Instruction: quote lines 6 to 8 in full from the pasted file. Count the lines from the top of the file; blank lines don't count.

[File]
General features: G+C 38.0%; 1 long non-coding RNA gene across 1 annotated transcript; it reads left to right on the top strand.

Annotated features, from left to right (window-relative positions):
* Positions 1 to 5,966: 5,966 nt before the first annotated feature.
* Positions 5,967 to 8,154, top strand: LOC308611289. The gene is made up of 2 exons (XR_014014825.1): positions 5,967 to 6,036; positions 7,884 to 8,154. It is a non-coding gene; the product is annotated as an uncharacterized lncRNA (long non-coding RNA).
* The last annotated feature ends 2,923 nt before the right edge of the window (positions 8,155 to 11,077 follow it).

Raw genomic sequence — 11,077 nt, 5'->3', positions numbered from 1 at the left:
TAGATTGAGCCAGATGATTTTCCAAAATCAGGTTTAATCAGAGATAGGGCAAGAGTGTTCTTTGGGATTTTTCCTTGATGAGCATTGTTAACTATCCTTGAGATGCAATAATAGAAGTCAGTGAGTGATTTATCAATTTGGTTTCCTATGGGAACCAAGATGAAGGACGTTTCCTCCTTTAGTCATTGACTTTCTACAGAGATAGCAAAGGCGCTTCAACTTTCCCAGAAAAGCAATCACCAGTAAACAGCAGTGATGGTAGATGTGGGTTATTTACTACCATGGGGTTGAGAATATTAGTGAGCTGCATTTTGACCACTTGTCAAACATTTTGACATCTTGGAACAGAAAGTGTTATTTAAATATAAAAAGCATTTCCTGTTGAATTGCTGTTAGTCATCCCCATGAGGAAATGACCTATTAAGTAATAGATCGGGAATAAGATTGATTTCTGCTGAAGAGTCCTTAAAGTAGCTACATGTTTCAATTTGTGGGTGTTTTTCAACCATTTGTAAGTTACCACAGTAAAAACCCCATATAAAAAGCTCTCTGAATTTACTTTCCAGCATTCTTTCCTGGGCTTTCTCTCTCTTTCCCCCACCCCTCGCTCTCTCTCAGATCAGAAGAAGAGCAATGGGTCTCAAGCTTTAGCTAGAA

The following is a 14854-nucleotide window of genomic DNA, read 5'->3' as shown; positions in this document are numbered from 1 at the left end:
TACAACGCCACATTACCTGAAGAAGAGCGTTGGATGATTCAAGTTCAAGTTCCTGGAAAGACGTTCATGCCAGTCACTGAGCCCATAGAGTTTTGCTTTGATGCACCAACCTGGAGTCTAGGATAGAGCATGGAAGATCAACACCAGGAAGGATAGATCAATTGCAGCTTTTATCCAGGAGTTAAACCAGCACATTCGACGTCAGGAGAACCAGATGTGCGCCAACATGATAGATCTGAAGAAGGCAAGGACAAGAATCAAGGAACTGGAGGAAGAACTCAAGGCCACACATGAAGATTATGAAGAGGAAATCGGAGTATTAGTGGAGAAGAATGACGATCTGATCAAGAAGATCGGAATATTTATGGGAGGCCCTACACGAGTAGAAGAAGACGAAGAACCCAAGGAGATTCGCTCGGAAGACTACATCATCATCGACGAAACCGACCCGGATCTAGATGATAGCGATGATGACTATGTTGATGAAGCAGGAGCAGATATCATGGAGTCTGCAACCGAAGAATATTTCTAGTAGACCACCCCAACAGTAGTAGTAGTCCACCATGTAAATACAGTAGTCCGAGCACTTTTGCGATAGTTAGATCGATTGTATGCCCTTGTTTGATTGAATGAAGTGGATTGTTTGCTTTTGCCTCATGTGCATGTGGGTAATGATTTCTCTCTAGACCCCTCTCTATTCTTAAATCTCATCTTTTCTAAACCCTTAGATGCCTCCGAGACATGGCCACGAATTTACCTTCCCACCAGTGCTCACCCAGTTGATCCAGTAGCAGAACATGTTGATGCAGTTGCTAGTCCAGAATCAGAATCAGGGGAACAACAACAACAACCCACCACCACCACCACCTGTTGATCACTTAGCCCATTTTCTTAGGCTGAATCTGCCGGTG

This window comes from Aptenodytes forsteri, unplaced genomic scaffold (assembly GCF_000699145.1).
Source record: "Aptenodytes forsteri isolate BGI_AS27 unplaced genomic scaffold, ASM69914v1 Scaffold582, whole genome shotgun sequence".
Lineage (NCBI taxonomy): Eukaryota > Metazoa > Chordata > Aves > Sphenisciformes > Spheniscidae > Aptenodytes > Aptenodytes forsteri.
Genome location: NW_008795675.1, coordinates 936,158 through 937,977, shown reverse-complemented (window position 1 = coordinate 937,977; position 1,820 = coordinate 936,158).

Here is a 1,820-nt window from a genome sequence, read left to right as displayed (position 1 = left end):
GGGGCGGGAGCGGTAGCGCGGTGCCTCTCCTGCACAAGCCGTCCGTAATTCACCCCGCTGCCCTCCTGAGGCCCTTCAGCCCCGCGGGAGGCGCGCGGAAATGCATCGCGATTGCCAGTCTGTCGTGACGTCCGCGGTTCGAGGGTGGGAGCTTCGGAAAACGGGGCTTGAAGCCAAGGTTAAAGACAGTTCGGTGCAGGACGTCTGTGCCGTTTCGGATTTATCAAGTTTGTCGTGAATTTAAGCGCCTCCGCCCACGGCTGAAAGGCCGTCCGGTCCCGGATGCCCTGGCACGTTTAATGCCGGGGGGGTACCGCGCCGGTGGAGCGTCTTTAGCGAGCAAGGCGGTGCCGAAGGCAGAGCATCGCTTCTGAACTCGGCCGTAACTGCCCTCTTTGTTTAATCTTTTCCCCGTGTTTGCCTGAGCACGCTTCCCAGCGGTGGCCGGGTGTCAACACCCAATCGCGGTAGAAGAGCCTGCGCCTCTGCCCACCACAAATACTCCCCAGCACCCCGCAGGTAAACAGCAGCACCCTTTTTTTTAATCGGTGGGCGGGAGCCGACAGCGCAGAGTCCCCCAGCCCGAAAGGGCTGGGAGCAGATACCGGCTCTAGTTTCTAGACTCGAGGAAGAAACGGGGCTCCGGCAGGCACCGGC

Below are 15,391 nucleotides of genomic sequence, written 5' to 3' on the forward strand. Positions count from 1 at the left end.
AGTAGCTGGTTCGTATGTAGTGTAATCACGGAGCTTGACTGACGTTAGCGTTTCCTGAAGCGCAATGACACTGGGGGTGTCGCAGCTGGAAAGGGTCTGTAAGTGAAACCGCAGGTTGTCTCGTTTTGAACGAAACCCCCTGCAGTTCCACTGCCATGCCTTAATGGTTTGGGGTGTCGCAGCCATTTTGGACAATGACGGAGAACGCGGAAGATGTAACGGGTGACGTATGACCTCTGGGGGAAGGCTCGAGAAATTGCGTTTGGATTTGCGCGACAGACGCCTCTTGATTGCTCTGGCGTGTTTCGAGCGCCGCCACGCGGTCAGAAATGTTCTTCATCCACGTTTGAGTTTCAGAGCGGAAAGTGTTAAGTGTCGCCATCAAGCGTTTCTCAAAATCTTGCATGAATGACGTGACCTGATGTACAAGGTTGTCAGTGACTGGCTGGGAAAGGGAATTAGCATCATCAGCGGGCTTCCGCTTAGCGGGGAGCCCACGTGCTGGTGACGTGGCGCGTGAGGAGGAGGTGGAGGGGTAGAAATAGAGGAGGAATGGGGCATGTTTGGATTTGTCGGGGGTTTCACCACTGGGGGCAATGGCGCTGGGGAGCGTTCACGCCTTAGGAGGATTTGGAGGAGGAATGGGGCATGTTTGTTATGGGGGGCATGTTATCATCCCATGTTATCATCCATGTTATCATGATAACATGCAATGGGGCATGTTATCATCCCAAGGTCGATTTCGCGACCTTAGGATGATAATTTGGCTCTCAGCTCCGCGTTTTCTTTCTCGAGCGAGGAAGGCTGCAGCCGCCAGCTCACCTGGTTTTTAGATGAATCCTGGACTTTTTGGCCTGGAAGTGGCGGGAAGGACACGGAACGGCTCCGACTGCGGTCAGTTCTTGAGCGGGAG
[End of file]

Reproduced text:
Raw genomic sequence — 11,077 nt, 5'->3', positions numbered from 1 at the left:
TAGATTGAGCCAGATGATTTTCCAAAATCAGGTTTAATCAGAGATAGGGCAAGAGTGTTCTTTGGGATTTTTCCTTGATGAGCATTGTTAACTATCCTTGAGATGCAATAATAGAAGTCAGTGAGTGATTTATCAATTTGGTTTCCTATGGGAACCAAGATGAAGGACGTTTCCTCCTTTAGTCATTGACTTTCTACAGAGATAGCAAAGGCGCTTCAACTTTCCCAGAAAAGCAATCACCAGTAAACAGCAGTGATGGTAGATGTGGGTTATTTACTACCATGGGGTTGAGAATATTAGTGAGCTGCATTTTGACCACTTGTCAAACATTTTGACATCTTGGAACAGAAAGTGTTATTTAAATATAAAAAGCATTTCCTGTTGAATTGCTGTTAGTCATCCCCATGAGGAAATGACCTATTAAGTAATAGATCGGGAATAAGATTGATTTCTGCTGAAGAGTCCTTAAAGTAGCTACATGTTTCAATTTGTGGGTGTTTTTCAACCATTTGTAAGTTACCACAGTAAAAACCCCATATAAAAAGCTCTCTGAATTTACTTTCCAGCATTCTTTCCTGGGCTTTCTCTCTCTTTCCCCCACCCCTCGCTCTCTCTCAGATCAGAAGAAGAGCAATGGGTCTCAAGCTTTAGCTAGAA

The following is a 14854-nucleotide window of genomic DNA, read 5'->3' as shown; positions in this document are numbered from 1 at the left end: